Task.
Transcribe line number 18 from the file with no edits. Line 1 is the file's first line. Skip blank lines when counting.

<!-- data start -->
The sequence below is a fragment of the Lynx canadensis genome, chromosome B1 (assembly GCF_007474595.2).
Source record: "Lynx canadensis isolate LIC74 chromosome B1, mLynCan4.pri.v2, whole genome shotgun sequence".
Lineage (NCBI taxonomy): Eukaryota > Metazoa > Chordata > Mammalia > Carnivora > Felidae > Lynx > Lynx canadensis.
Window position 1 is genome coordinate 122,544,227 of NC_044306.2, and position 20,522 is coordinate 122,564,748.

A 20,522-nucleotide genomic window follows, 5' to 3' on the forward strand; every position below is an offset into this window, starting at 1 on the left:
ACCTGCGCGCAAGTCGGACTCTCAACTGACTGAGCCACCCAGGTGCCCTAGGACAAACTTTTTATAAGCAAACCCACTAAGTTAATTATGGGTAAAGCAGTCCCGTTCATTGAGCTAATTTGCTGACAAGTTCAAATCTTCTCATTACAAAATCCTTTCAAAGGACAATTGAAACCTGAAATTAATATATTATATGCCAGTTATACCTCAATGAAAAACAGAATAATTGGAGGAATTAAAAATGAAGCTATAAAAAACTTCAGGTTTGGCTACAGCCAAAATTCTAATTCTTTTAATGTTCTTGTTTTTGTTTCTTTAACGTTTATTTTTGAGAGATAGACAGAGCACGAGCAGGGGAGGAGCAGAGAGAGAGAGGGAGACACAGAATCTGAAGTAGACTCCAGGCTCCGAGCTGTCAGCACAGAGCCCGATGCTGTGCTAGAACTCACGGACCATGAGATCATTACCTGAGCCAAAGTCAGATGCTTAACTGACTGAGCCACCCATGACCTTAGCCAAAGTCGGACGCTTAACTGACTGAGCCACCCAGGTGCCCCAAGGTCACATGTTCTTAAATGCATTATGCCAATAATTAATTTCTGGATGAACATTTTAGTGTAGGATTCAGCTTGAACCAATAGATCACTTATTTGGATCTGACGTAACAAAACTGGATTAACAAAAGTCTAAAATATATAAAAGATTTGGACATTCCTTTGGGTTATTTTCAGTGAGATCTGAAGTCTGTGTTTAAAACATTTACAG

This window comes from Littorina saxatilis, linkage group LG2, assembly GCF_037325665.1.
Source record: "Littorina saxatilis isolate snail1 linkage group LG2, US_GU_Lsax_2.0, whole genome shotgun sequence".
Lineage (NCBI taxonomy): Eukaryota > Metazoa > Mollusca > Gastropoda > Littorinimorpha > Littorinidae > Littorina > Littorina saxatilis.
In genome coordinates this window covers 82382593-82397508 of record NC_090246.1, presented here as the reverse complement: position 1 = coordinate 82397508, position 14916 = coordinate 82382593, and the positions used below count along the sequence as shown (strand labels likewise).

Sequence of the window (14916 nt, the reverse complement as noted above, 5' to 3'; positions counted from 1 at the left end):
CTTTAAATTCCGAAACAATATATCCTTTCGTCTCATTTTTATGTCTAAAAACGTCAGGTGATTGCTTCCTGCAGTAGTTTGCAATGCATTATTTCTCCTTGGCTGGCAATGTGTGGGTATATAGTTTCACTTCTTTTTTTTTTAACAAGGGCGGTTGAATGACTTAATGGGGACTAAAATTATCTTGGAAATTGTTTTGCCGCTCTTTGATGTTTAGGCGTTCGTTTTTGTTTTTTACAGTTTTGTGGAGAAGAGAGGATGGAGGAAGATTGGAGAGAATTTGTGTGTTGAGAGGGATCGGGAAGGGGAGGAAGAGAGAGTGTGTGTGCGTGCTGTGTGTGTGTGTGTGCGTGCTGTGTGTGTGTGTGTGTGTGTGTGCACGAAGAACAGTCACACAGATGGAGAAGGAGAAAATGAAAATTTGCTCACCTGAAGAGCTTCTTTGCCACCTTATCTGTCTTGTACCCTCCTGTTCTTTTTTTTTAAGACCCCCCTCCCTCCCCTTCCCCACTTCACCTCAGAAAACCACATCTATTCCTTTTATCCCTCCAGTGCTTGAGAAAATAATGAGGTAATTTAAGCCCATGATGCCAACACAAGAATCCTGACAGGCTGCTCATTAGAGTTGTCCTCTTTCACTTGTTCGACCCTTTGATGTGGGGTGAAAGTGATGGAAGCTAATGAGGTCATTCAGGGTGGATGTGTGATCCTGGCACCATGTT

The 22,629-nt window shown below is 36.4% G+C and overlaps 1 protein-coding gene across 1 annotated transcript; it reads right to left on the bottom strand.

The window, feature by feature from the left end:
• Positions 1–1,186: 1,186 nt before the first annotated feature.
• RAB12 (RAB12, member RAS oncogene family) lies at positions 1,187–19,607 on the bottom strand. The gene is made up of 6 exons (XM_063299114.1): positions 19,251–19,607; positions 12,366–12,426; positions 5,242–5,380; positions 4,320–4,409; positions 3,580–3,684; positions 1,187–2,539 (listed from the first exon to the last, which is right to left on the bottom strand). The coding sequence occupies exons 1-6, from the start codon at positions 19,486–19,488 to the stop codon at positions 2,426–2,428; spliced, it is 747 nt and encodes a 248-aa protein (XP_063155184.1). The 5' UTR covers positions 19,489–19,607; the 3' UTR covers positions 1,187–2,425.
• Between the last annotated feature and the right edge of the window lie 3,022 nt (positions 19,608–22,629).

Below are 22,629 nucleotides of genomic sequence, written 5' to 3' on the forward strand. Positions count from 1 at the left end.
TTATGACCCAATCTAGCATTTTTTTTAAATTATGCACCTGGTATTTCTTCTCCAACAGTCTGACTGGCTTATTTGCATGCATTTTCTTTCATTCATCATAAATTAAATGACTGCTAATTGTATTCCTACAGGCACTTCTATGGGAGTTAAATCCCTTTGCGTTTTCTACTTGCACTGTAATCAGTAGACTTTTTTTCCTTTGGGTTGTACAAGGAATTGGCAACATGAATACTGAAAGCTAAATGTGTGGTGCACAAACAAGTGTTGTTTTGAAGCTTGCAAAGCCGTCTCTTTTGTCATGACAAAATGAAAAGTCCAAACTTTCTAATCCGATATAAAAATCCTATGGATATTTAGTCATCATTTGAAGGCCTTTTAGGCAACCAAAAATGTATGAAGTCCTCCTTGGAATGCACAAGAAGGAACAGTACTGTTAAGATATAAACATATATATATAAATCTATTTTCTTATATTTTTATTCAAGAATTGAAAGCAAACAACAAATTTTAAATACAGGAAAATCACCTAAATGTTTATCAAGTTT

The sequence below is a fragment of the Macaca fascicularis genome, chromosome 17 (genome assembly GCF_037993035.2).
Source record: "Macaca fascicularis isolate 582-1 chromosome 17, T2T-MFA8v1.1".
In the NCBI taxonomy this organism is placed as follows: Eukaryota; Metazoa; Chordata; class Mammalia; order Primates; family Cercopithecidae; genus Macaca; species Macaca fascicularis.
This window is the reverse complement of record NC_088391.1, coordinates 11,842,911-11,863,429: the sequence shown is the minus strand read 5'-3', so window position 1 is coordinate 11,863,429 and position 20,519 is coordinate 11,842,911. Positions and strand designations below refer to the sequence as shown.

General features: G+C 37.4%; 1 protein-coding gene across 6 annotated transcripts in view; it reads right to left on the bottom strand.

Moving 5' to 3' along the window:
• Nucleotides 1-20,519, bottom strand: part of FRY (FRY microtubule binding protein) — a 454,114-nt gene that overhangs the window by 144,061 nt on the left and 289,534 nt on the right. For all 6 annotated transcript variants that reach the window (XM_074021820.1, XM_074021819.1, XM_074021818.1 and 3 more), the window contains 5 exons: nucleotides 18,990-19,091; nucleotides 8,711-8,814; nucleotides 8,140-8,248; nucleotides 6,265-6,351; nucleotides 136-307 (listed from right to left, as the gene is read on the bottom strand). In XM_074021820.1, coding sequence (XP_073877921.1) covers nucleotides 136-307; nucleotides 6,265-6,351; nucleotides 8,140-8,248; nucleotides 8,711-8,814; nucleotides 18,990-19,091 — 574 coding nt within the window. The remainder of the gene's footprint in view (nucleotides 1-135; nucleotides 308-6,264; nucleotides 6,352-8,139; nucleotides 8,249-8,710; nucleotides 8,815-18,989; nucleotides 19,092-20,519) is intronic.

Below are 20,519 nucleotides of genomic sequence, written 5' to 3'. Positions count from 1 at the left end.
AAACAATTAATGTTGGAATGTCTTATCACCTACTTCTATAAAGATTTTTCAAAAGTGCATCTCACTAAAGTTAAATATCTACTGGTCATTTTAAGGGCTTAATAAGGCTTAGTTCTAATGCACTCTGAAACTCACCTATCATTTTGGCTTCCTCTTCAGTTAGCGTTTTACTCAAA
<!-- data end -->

Below are 22,629 nucleotides of genomic sequence, written 5' to 3' on the forward strand. Positions count from 1 at the left end.